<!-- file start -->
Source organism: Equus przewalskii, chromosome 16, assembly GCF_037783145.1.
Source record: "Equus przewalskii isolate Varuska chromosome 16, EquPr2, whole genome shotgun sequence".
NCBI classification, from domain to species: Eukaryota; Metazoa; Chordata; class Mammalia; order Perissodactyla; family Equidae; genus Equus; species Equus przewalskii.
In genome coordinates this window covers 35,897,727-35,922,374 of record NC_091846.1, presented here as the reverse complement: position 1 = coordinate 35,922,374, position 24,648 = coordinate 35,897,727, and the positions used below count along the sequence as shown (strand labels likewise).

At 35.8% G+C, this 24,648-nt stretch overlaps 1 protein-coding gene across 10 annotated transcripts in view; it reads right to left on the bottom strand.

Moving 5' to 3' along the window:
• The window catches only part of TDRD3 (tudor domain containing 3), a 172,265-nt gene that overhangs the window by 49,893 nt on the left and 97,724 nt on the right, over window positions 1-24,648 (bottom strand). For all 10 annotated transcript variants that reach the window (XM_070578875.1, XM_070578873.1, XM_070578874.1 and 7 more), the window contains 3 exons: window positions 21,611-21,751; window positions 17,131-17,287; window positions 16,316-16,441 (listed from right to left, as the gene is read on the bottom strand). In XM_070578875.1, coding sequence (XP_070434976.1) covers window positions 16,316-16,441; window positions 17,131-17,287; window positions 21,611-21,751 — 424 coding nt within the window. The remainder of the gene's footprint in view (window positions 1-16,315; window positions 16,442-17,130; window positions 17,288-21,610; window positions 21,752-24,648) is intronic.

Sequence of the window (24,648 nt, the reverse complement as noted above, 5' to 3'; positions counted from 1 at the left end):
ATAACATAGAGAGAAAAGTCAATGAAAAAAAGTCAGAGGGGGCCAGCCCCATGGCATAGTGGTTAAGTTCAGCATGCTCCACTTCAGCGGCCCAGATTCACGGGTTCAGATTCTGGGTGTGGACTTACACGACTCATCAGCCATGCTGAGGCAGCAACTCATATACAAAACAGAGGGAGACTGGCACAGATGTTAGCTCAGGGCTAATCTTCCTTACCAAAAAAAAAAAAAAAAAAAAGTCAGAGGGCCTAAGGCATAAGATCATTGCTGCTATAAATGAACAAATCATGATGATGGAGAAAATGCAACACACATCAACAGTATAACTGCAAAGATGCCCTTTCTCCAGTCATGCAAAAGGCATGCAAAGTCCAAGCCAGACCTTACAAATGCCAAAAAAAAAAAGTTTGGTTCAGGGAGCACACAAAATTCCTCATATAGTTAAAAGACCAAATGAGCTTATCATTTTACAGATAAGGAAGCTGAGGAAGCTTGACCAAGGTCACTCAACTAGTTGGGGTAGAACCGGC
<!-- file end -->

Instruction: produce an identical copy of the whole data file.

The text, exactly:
Source organism: Equus przewalskii, chromosome 16, assembly GCF_037783145.1.
Source record: "Equus przewalskii isolate Varuska chromosome 16, EquPr2, whole genome shotgun sequence".
NCBI classification, from domain to species: Eukaryota; Metazoa; Chordata; class Mammalia; order Perissodactyla; family Equidae; genus Equus; species Equus przewalskii.
In genome coordinates this window covers 35,897,727-35,922,374 of record NC_091846.1, presented here as the reverse complement: position 1 = coordinate 35,922,374, position 24,648 = coordinate 35,897,727, and the positions used below count along the sequence as shown (strand labels likewise).

At 35.8% G+C, this 24,648-nt stretch overlaps 1 protein-coding gene across 10 annotated transcripts in view; it reads right to left on the bottom strand.

Moving 5' to 3' along the window:
• The window catches only part of TDRD3 (tudor domain containing 3), a 172,265-nt gene that overhangs the window by 49,893 nt on the left and 97,724 nt on the right, over window positions 1-24,648 (bottom strand). For all 10 annotated transcript variants that reach the window (XM_070578875.1, XM_070578873.1, XM_070578874.1 and 7 more), the window contains 3 exons: window positions 21,611-21,751; window positions 17,131-17,287; window positions 16,316-16,441 (listed from right to left, as the gene is read on the bottom strand). In XM_070578875.1, coding sequence (XP_070434976.1) covers window positions 16,316-16,441; window positions 17,131-17,287; window positions 21,611-21,751 — 424 coding nt within the window. The remainder of the gene's footprint in view (window positions 1-16,315; window positions 16,442-17,130; window positions 17,288-21,610; window positions 21,752-24,648) is intronic.

Sequence of the window (24,648 nt, the reverse complement as noted above, 5' to 3'; positions counted from 1 at the left end):
ATAACATAGAGAGAAAAGTCAATGAAAAAAAGTCAGAGGGGGCCAGCCCCATGGCATAGTGGTTAAGTTCAGCATGCTCCACTTCAGCGGCCCAGATTCACGGGTTCAGATTCTGGGTGTGGACTTACACGACTCATCAGCCATGCTGAGGCAGCAACTCATATACAAAACAGAGGGAGACTGGCACAGATGTTAGCTCAGGGCTAATCTTCCTTACCAAAAAAAAAAAAAAAAAAAAGTCAGAGGGCCTAAGGCATAAGATCATTGCTGCTATAAATGAACAAATCATGATGATGGAGAAAATGCAACACACATCAACAGTATAACTGCAAAGATGCCCTTTCTCCAGTCATGCAAAAGGCATGCAAAGTCCAAGCCAGACCTTACAAATGCCAAAAAAAAAAAGTTTGGTTCAGGGAGCACACAAAATTCCTCATATAGTTAAAAGACCAAATGAGCTTATCATTTTACAGATAAGGAAGCTGAGGAAGCTTGACCAAGGTCACTCAACTAGTTGGGGTAGAACCGGC